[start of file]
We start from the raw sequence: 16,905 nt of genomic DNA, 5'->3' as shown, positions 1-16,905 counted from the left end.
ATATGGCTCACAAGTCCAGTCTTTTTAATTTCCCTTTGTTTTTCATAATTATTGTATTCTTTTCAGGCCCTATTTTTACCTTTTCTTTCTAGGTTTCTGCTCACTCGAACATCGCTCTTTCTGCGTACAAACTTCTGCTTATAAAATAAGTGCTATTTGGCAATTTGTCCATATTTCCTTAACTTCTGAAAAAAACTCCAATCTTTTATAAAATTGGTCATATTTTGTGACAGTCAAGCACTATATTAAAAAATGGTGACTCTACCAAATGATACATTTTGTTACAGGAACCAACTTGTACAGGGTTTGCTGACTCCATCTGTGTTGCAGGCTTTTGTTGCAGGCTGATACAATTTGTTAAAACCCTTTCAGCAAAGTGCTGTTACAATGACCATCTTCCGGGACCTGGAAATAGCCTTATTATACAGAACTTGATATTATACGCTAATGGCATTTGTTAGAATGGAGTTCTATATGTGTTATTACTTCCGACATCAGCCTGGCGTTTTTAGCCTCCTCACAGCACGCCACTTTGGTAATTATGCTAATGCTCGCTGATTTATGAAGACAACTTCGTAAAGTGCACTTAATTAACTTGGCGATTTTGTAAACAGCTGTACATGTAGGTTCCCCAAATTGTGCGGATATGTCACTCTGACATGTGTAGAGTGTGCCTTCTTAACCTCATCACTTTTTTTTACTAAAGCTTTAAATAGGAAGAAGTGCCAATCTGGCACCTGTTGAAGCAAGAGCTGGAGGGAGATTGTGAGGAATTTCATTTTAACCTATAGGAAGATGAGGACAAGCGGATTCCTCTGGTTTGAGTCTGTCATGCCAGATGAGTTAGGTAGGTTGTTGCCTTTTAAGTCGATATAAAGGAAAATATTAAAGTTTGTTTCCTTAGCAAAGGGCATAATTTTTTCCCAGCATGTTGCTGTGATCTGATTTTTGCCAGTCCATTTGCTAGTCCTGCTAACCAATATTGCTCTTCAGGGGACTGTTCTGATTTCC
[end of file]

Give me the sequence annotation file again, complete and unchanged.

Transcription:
We start from the raw sequence: 16,905 nt of genomic DNA, 5'->3' as shown, positions 1-16,905 counted from the left end.
ATATGGCTCACAAGTCCAGTCTTTTTAATTTCCCTTTGTTTTTCATAATTATTGTATTCTTTTCAGGCCCTATTTTTACCTTTTCTTTCTAGGTTTCTGCTCACTCGAACATCGCTCTTTCTGCGTACAAACTTCTGCTTATAAAATAAGTGCTATTTGGCAATTTGTCCATATTTCCTTAACTTCTGAAAAAAACTCCAATCTTTTATAAAATTGGTCATATTTTGTGACAGTCAAGCACTATATTAAAAAATGGTGACTCTACCAAATGATACATTTTGTTACAGGAACCAACTTGTACAGGGTTTGCTGACTCCATCTGTGTTGCAGGCTTTTGTTGCAGGCTGATACAATTTGTTAAAACCCTTTCAGCAAAGTGCTGTTACAATGACCATCTTCCGGGACCTGGAAATAGCCTTATTATACAGAACTTGATATTATACGCTAATGGCATTTGTTAGAATGGAGTTCTATATGTGTTATTACTTCCGACATCAGCCTGGCGTTTTTAGCCTCCTCACAGCACGCCACTTTGGTAATTATGCTAATGCTCGCTGATTTATGAAGACAACTTCGTAAAGTGCACTTAATTAACTTGGCGATTTTGTAAACAGCTGTACATGTAGGTTCCCCAAATTGTGCGGATATGTCACTCTGACATGTGTAGAGTGTGCCTTCTTAACCTCATCACTTTTTTTTACTAAAGCTTTAAATAGGAAGAAGTGCCAATCTGGCACCTGTTGAAGCAAGAGCTGGAGGGAGATTGTGAGGAATTTCATTTTAACCTATAGGAAGATGAGGACAAGCGGATTCCTCTGGTTTGAGTCTGTCATGCCAGATGAGTTAGGTAGGTTGTTGCCTTTTAAGTCGATATAAAGGAAAATATTAAAGTTTGTTTCCTTAGCAAAGGGCATAATTTTTTCCCAGCATGTTGCTGTGATCTGATTTTTGCCAGTCCATTTGCTAGTCCTGCTAACCAATATTGCTCTTCAGGGGACTGTTCTGATTTCC